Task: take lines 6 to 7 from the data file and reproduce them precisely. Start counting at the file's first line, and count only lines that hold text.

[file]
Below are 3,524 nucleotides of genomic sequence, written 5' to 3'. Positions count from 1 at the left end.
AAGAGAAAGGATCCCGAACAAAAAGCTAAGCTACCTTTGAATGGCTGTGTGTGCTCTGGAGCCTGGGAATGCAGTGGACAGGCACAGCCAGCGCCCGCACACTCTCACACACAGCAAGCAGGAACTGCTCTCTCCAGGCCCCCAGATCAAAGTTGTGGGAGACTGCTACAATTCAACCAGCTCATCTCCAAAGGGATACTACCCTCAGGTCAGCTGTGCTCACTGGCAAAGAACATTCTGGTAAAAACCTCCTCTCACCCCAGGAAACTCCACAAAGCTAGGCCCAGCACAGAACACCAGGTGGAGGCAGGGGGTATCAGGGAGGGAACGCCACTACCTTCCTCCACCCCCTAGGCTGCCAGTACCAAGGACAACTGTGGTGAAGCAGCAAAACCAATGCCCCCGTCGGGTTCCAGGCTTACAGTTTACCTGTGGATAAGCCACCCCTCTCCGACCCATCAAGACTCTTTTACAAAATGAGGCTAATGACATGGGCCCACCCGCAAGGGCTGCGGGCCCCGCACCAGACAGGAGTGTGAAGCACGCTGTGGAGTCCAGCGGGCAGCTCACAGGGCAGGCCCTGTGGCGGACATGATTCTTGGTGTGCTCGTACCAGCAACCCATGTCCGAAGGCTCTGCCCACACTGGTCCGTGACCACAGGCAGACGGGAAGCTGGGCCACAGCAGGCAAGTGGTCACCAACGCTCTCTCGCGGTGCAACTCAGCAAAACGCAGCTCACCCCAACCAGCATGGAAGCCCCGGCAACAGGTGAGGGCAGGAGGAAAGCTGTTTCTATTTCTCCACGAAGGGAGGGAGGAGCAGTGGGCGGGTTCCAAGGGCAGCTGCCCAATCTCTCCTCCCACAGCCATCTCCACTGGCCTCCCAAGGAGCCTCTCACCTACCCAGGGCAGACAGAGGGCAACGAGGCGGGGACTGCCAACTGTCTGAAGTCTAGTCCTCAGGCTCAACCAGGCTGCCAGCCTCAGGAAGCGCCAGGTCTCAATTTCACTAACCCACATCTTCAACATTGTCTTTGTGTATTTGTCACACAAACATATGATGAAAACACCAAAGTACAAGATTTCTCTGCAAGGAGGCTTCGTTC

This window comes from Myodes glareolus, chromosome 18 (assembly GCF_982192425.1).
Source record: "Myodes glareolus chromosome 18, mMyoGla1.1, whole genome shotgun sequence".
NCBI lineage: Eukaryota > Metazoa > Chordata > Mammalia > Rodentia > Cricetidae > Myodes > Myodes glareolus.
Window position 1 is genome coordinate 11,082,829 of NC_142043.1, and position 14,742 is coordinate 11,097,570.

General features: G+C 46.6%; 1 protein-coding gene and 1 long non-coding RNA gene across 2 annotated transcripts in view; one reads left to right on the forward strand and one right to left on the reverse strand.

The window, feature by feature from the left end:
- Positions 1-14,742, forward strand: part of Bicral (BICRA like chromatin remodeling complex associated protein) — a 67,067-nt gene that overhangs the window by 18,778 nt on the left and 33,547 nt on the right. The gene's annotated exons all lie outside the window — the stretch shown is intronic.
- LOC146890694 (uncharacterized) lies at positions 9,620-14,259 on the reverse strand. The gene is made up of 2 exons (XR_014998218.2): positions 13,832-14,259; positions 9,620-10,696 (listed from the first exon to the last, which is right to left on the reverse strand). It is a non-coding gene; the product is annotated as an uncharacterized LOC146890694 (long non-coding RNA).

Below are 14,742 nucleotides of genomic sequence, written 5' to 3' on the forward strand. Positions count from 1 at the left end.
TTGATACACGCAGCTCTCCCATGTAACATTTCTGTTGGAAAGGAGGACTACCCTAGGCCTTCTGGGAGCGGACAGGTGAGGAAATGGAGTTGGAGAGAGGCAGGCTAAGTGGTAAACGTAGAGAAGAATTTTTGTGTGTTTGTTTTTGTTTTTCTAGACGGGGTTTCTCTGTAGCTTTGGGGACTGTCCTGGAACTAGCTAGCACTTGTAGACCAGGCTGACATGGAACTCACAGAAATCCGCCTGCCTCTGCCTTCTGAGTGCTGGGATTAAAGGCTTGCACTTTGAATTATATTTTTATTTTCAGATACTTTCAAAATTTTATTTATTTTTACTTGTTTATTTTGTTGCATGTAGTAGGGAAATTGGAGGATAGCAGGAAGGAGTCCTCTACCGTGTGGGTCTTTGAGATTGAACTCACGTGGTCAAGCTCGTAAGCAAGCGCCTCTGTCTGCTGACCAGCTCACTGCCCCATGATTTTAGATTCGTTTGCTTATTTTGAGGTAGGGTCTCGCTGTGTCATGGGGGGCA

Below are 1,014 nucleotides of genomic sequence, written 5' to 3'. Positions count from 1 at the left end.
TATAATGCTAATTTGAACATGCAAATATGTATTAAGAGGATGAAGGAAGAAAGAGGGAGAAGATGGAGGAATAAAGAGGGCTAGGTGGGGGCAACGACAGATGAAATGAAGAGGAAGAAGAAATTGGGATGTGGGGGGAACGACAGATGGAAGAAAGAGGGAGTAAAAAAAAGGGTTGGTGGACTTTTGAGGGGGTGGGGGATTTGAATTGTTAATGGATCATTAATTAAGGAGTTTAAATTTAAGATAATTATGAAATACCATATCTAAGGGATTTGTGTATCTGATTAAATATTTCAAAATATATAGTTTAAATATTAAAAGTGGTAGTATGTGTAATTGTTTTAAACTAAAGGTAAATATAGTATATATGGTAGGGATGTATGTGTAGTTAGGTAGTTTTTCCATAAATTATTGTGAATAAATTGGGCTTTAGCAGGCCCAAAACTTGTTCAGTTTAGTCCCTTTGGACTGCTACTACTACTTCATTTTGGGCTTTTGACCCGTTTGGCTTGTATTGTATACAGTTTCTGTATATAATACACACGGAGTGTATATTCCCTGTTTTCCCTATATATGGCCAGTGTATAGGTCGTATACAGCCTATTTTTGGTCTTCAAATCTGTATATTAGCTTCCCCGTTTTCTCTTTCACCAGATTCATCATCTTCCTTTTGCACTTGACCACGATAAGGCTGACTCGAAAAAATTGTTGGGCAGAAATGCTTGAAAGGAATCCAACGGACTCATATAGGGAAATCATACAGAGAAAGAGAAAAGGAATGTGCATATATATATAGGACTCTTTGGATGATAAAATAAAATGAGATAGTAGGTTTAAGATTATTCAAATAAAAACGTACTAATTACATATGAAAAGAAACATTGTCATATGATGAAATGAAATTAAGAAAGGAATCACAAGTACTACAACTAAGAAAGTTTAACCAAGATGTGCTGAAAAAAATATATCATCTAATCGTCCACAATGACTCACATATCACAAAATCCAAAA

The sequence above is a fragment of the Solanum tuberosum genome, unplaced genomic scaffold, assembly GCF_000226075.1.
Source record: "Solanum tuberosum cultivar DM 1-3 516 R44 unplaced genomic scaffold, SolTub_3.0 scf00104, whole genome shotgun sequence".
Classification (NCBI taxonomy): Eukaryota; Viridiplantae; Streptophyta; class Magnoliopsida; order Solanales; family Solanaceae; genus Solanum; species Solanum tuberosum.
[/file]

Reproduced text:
Window position 1 is genome coordinate 11,082,829 of NC_142043.1, and position 14,742 is coordinate 11,097,570.

General features: G+C 46.6%; 1 protein-coding gene and 1 long non-coding RNA gene across 2 annotated transcripts in view; one reads left to right on the forward strand and one right to left on the reverse strand.